By Richard Akinnola
Expounding of the issue of forum shopping, which is regarded as an abuse of Court process, the Supreme court, per Chukwuma-Eneh, JSC stated as follows: “The term abuse of process connotes simply the misuse of Court’s process and it includes acts which otherwise interfere with the course of justice. Clearly, the acts include where without reasonable.
ground a party institutes frivolous, vexatious and oppressive actions and also by instituting of multiplicity of actions or is on a frolic act of forum-shopping i.e. seeking favourable Court to entertain a matter. It also includes depriving the court of jurisdiction. Arising from such acts the Court has the power to treat the acts as contemptuous of the Court which can apart from resorting to the use of its coercive powers of contempt can also order the action to be stayed (as has been done here in the appeal No. CA/S/EP/GV/10/2009 or dismiss it as the case may be.” – See Alhaji Muhammadu Maigari Dingyadi & anor. v. Independent National Electoral Commission & 2 Ors (No.2) (2010) 18 NWLR (Pt. 1224) 154 at 195.
The Supreme court in a number of cases, has often frowned at the flagrant abuse of court processes, particularly on similar matters that had been previously litigated.
It is against this backdrop that l view the recent suit filed at the Federal High court, Abuja by an amorphous group called the Incorporated trustees of Empowerment for unemployed Youths Initiative, seeking an order for the withdrawal of certificate of return issued to the Deputy Senate president, Senator Ovie Omo-Agege.
In the suit, the claimant is claiming that the deputy Senate president “is not a fit and proper person” to be so elected, having been allegedly convicted by a Los Angeles, California State Bar court on November 30, 1995.
The claimant further averred that Omo-Agege was allegedly sentenced to jail terms and suspended from law practice for two years for alleged felony.
Curiously, the gravamen of these claims have been previously pooh-poohed by another Abuja court as being patently false.
On January 30, this year, an Abuja High court had stated that there was no evidence that Senator Omo-Agege was convicted in the United States.
The Federal Capital Territory (FCT) High Court sitting in Bwari had dismissed a suit seeking the removal of Senator Ovie Omo-Agege as deputy senate president.
As reported in the Vanguard of January 30, 2020, the suit by the Incorporated Trustees of Patriotic Youth Organisation of Nigeria, had asked the court to void Omo-Agege’s election on the grounds that he submitted false information to the Independent National Electoral Commission, INEC.
The group alleged that the deputy Senate president committed perjury when he denied been convicted by any court of law in the United States of America, the subject matter of this new suit.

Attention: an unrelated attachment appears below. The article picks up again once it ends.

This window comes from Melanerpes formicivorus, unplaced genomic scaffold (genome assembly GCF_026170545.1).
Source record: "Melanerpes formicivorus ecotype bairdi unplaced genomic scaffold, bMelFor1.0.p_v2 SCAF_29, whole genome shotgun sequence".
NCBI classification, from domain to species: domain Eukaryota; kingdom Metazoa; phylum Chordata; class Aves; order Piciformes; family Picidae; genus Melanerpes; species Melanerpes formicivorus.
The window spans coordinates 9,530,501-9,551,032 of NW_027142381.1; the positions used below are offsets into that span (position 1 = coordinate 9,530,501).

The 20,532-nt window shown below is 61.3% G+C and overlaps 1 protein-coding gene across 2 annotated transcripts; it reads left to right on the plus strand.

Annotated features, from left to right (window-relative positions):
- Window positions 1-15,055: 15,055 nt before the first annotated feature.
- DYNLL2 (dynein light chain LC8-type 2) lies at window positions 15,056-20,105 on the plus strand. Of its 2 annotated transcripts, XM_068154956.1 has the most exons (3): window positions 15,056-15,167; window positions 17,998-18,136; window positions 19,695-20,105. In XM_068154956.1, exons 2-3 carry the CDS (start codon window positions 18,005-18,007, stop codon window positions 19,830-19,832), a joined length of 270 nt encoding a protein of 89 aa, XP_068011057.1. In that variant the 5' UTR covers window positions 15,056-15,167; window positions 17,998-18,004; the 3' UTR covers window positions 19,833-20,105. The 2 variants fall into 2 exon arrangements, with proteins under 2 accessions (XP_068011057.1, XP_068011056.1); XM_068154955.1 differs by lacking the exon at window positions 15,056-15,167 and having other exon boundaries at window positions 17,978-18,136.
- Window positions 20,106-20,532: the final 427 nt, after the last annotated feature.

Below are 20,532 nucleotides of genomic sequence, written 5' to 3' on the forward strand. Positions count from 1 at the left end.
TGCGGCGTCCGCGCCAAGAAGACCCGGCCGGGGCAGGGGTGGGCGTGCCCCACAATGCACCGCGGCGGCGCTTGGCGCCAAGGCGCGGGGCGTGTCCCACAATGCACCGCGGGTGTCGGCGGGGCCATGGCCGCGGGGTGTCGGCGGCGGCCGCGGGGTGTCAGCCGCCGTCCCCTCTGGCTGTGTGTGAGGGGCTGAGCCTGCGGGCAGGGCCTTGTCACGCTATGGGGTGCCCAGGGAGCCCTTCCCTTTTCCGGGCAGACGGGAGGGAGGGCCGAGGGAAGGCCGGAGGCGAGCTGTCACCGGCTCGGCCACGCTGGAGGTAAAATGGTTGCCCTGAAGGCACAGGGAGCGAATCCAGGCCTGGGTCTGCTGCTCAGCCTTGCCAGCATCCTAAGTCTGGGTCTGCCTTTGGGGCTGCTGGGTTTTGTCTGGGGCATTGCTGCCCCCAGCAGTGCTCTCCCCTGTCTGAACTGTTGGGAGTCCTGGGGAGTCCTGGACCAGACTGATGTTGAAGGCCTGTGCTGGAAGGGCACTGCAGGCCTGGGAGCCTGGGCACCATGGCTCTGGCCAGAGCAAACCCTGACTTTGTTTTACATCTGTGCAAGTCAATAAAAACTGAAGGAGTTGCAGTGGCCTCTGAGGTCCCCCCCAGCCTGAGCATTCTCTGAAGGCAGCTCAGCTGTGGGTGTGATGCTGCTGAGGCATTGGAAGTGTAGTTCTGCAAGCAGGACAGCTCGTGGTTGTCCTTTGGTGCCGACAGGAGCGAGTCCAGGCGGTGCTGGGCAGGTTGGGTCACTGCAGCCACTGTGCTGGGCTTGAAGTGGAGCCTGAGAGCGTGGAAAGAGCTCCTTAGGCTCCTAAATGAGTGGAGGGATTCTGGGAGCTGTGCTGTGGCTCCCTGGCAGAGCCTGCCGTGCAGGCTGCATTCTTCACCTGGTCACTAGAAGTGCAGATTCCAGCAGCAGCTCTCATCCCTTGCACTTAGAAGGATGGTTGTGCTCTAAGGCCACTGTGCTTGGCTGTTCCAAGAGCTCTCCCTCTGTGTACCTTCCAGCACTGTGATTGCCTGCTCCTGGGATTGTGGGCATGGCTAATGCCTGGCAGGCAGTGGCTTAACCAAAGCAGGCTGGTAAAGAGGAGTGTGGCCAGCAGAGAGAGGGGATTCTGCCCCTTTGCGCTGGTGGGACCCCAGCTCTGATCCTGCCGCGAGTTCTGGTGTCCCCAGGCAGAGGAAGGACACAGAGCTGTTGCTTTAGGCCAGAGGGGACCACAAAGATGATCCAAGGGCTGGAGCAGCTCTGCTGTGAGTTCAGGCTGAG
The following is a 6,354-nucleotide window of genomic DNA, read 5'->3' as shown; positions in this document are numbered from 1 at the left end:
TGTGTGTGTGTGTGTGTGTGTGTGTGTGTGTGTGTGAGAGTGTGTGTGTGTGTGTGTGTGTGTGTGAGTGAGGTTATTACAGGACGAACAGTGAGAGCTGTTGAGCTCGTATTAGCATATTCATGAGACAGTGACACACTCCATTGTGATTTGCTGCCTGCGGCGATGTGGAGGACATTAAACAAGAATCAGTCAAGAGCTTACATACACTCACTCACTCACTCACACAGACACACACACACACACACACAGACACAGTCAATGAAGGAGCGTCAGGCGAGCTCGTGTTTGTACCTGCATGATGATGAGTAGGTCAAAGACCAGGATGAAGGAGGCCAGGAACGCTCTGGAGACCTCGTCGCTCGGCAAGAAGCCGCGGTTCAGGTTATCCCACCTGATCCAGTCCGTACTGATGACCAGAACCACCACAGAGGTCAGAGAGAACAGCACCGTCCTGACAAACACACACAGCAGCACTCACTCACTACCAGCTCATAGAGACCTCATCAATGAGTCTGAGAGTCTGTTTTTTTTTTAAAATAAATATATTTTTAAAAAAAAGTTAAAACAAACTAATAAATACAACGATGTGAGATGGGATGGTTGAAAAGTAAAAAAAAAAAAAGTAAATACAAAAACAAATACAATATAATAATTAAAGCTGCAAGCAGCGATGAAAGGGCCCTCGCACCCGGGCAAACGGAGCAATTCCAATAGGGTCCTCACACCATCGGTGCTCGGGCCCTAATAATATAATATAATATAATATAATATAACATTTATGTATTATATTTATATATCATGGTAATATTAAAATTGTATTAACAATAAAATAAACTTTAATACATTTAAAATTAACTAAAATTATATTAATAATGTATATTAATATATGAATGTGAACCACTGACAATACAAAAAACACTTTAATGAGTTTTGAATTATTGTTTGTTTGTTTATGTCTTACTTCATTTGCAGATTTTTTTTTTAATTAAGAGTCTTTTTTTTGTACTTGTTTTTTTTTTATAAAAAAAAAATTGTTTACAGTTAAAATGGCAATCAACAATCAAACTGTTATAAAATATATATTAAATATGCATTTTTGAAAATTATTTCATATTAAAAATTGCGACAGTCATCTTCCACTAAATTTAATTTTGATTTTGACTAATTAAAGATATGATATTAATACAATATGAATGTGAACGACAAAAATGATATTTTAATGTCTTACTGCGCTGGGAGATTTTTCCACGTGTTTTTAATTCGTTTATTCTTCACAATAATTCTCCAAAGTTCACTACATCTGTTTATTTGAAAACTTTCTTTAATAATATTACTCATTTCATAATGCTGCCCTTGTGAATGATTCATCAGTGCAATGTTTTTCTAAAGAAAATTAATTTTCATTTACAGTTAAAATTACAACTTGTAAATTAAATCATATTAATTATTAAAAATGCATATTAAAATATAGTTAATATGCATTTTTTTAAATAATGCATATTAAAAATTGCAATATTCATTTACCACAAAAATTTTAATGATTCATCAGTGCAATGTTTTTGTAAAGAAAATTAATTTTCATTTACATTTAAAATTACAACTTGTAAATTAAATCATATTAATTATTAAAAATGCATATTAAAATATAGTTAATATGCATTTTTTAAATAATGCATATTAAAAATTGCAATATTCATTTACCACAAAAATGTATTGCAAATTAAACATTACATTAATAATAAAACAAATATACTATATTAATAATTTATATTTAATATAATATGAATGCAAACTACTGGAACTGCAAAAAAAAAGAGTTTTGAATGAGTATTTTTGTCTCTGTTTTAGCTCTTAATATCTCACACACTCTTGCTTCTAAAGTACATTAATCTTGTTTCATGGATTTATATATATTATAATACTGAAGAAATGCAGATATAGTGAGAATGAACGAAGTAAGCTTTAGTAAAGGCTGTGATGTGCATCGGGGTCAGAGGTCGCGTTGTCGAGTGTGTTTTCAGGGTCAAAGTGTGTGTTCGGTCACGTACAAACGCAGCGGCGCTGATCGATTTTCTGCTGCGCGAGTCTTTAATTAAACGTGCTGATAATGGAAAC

But in his judgment, Justice Othman Musa, held that the defendant was not guilty of perjury as alleged by the claimants.
The judge said the case against the Senator in the US was a non-criminal trial by a judicial commission of inquiry in California, which did not amount to a conviction.
He added that since Omo-Agege challenged the case at the US Supreme Court and won, he was not obligated to disclose such information to INEC before contesting an election.
In dismissing the suit, the court awarded N1 million as costs against the claimant.
Interestingly, it’s on this same subject matter that had been litigated upon, that this new group is similarly asking the court to adjudicate, a move which amounts to a flagrant abuse of court process.
This has often been frowned at by the Supreme court in a plethora of cases.
In Lokpobiri v. Ogola(2016) 3 NWLR (pt. 1499) 328 at 367- 388 paras E-F; Ladejo v. Ajimobi (2016) 10 NWLR (PT. 1519) 88 at 128 paras A-B, the court held that where a court comes to the conclusion that its process is being abused, the appropriate order to make is that of dismissal of the process.
Without prejudice to the merit or otherwise of the present matter, it is important to respect the sanctity of our judiciary by not exposing it to ridicule with multiplicity of cases on same subject matter that had been previously litigated.
In the case of PDP v. Sheriff (2017) 15 NWLR (PT. 1588) 219 at 265-266 paras D-G, the Supreme court court held thus:
“….the basis of the rule on abuse of court process is the real possibility of two conflicting decisions in respect on one and the same subject matter. So, it is desirable that the issues common to both parties are heard and determined in only one court”.
It is my considered view that since the subject matter of this new suit had been litigated upon and judgement delivered, it amounts to an abuse of court process to again subject the court on another tortuous journey, in the same court of coordinate jurisdiction.
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